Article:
Catherine Burger, RN, BS, MSOL is a board-certified nurse executive with nearly 30 years of experience in numerous patient care and leadership specialties. Upon completion of her ADN from Pacific Union College, Catherine worked in various nursing roles until her career evolved to nursing leadership for a large HMO in Northern California. She completed a BSN degree at the University of Phoenix and a Masters in Organizational Leadership at Colorado State University. Catherine served as a Clinical Practice Consultant and Nursing Informatics Consultant before leaving executive nursing to start her own business as a freelance writer and founder of the NurseLeaderMastermind.org.

In her free time, Catherine enjoys spending time with her husband, five children, and raising service puppies for Canine Companions for Independence.

 

Episode Highlights

 

We start by talking about her self-described jungle-gym career journey instead of the typical career ladder. We go on to discuss:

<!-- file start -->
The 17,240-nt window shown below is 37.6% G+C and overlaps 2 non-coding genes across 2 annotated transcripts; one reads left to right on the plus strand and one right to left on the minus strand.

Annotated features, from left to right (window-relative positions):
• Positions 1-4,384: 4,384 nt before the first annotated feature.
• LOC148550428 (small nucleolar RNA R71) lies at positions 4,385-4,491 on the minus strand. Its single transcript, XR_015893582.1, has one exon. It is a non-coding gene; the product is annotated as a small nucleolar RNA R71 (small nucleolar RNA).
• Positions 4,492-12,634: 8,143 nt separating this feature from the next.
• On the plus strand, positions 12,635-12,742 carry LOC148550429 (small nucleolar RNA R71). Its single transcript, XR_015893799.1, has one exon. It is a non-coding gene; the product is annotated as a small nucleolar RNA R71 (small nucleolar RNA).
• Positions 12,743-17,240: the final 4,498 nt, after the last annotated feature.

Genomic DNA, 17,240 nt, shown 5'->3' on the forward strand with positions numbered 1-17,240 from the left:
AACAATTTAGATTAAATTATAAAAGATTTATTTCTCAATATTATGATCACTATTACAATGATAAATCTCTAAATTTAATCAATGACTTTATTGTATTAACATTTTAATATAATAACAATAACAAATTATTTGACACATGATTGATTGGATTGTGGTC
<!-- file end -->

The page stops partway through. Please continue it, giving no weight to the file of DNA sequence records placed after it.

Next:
• Her experience of early career coaching
  • The “what do I do when…” challenge
  • The non-traditional paths that nurses can explore
  • Highlighting our voices and trust-factor

 

Key 3 Points

1. The people who do the work have the answers.
2. Set the tone. Help guide the next decade of healthcare. Expect a seat at the table.

 

Quotable

“Nurses are ubiquitous. We can be in our community, we can start grants, we can start non-profits to meet a need. There really are no limits. Being a nurse, people automatically trust you, so you can challenge the status quo a little more.”
—Catherine Burger

“We should expect and ask for a seat at the table.”
—Catherine Burger

“Be the mentor that you always needed when you started in nursing. Offer yourself.”
—Catherine Burger

 

 

Mentioned in this Episode

Meet Your CNA President-Elect Candidates

Meet Your CNA President-Elect Candidates

Meet Your CNA President-Elect Candidates

Listen on Apple Podcasts, Spotify, Stitcher or Google Play.

Today we are bringing you a bonus podcast episode! As the CNA elections approach, you have a choice when it comes to your CNA President-Elect pick. I wanted to bring both candidates to the table to dive deep into what they envision for their tenures, should they be the successful winner.